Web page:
Those worked so well that I wrote more scripts to increment/decrement the brightness of all three displays at once. As fast and awesome as LaunchBar is for launching scripts by easily-remembered names, for truly routine quick access I needed to get even more efficient: keyboard shortcuts. So I tied the scripts to the F1/F2 keys with FastScripts, by Daniel Jalkut of Red Sweater Software — and these the same physical keys as the brightness keys, just with the (rarely used but perfectly serviceable) “fn” modifier key thrown into the mix.

So now I can change all three displays at once, almost exactly the same way that Apple intended — just a single extra key press. (Alas, Daniel tells me that it is impossible to comandeer the actual brightness keys for this purpose: they remain somewhat uselessly dedicated to change the brightness of the main display only.)

Incidentally, this situation is actually what tipped me over the edge to finally buy FastScripts. I had meant to do so for years. I guess I just had to buy a lot of displays first.

Three giant displays? Seriously? Is this for feature-film making?

I’m just a writer and a web developer, jobs that are not exactly associated with a burning need for a stupid number of pixels, so my addiction to digital Lebensraum is an interesting idiosyncrazy. However, it’s really not as extravagant as it seems: it’s just a matter of my eccentric priorities. Some people buy a new car every year, while I haven’t bought any car since 1996. I’m a tech hobbyist. I like computers, and I like having a lot of computer.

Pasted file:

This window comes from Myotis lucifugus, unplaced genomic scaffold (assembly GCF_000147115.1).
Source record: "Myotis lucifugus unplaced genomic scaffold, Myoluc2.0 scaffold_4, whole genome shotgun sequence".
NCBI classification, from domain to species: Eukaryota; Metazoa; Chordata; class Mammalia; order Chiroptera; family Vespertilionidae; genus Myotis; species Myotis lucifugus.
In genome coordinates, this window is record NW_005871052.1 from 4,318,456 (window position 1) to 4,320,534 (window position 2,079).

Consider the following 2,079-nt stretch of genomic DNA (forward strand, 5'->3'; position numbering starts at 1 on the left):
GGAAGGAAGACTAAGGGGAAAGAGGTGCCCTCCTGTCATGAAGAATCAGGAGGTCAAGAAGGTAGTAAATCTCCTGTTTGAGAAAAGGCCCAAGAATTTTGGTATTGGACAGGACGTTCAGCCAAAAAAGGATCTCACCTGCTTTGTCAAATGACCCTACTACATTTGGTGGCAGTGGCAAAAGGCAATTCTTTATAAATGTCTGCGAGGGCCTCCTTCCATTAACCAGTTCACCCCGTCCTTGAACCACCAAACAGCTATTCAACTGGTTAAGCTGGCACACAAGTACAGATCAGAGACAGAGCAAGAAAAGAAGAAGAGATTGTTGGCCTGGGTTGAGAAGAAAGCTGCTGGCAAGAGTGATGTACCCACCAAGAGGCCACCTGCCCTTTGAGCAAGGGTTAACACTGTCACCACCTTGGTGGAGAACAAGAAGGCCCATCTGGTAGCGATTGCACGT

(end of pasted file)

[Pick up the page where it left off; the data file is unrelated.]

And yet I also actually use every pixel, all day, every day. I’ve had this setup for a few months now, and there’s no question it’s useful. It was overwhelming at first and I wasn’t sure how to “spend” all that the space, but it took me no longer than figuring out what to do with, say, a bunch of extra money.

It’s not a matter need, obviously, but more a matter of working style, and freeing myself from the milquetoast tyranny of inefficient window organization and placement (which, by the way, I now feel acutely when I work on my 15” MacBook Pro). I fling virtual objects around with abandon. I can get stuff out of my way quickly and imprecisely, and then drag them back into focus just as easily. The displays are literally as big as my big desk, and I spread apps and windows all across them exactly like I would have spread papers books and all over the place if I’d been of an earlier era. I live “in” this thing, and I like breathing room.